Global Migrants, Global Refugees
Problems and Solutions
Edited by Aristide R. Zolberg† and Peter Benda†
384 pages, 10 tables, 6 figs, bibliog., index
ISBN 978-1-57181-169-1 $120.00/£85.00 Hb Published (June 2001)
ISBN 978-1-57181-170-7 $34.95/£24.00 Pb Published (2001)
"This is a well-researched and thought-provoking book, which should be read by all those who study or manage migration flows. It makes it clear that there are no easy solutions but that panic reactions are counter-productive and lead to bad policies." · Journal of Ethnic and Migration Studies
"This a responsible scholarly project: responsible in the sense of rigorous social science and policy analysis, and responsible in identifying empirically grounded policy and programmatic options ... Scholarship such as that represented by Zolberg, Benda and their colleagues will be essential to reasoned and effective migration policy-making in the United States and elsewhere." · Population, Space and Place
In recent years, several influential commentators have stated or strongly implied that the advanced industrial democracies are today being overwhelmed by a host of problems - including rapid population growth, the breakup of multi-ethnic states, environmental degredation, and increasing economic differentials between the "developing" and "developed" worlds - for which no effective solutions are at hand. The migration-inducing potential of these post-Cold War developments has been a particular source of concern.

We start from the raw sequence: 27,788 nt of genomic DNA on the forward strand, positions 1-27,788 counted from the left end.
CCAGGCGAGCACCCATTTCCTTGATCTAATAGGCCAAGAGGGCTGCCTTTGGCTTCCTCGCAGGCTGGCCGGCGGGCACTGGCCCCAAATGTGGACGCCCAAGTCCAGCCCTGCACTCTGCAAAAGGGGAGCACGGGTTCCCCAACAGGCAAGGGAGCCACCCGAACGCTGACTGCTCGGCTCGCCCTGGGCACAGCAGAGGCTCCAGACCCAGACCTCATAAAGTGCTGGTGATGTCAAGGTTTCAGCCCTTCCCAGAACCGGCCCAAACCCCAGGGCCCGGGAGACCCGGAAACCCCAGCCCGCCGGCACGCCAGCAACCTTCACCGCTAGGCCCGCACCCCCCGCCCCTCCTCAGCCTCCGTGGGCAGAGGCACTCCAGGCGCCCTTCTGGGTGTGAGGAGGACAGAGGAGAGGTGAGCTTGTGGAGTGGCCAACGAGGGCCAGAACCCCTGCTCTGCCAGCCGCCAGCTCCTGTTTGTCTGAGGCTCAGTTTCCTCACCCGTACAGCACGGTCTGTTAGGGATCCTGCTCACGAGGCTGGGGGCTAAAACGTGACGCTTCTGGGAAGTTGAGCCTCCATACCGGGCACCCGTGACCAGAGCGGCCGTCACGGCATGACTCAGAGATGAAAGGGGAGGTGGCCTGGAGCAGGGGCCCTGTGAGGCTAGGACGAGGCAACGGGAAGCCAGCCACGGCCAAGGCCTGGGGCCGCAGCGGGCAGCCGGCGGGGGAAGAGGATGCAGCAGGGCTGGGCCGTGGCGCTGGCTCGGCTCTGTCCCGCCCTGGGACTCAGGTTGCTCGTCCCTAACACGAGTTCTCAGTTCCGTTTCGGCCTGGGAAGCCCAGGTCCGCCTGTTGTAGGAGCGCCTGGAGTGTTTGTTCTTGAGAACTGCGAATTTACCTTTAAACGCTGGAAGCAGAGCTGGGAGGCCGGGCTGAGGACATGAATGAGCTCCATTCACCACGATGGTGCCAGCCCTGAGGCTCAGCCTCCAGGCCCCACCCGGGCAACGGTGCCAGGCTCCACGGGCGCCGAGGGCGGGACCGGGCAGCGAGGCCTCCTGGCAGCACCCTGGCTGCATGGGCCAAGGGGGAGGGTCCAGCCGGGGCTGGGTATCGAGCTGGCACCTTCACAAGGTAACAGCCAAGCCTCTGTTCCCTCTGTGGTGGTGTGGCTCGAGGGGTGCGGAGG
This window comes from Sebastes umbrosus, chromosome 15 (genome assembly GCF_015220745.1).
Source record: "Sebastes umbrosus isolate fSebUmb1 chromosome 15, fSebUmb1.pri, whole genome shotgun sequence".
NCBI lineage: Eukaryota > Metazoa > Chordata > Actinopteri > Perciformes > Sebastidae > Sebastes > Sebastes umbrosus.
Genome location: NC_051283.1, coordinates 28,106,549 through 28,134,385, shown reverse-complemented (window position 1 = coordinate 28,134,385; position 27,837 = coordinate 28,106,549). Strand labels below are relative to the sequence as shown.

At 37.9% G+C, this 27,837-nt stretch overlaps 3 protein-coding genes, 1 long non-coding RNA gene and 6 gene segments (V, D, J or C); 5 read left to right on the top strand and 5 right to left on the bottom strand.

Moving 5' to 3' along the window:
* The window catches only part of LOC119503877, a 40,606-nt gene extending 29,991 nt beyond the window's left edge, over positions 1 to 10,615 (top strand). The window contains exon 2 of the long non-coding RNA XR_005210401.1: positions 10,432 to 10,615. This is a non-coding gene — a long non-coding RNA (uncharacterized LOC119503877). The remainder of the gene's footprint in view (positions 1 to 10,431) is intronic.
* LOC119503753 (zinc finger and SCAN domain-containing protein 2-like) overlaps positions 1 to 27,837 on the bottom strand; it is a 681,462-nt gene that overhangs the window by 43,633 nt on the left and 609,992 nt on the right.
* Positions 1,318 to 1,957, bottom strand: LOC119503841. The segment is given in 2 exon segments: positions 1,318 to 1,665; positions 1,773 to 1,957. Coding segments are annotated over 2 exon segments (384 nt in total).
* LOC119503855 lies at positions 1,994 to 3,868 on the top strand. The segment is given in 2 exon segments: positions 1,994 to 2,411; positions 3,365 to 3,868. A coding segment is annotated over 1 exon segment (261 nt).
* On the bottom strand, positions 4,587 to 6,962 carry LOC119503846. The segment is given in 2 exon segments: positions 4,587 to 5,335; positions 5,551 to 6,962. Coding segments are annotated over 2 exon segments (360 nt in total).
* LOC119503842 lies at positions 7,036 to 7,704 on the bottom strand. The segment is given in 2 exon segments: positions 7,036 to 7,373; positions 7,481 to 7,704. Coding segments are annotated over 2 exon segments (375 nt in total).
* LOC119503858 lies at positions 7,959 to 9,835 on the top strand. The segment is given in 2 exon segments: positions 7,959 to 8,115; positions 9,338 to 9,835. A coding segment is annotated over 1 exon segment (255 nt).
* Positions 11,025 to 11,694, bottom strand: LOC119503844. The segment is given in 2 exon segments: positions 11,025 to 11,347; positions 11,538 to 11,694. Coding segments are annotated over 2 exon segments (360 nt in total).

This volume provides a counter-catastrophic view of developments and a more sober and balanced assessment of the challenges the United States and other industrial democracies face in the sphere of international migration than that offered in recent years. The first part is devoted to a diagnosis of the problem, revalution of the notion of a "migration crisis" by examining the likely consequences of population growth, environmental degredation, and political conflict in the developing and post-communist worlds. Special attention is also given to the manifestations of these forces in the western hemisphere where they may have direct consequences for immigration to the United States. In the second part the implications for U.S. policy are considered, ranging from promotion of democracy and development of strategies for minimizing international migrations and refugee flows to the intricacies of humanitarian relief and intervention when preventive measures prove ineffective.
Aristide R. Zolberg† was Professor of Political Science and Director of the International Center for Migration, Ethnicity, and Citizenship at the Graduate Faculty, New School University, New York.
Peter M. Benda† was Associate Director of the Center on Policy Attitudes and the Program on International Policy Attitudes, Washington D.C.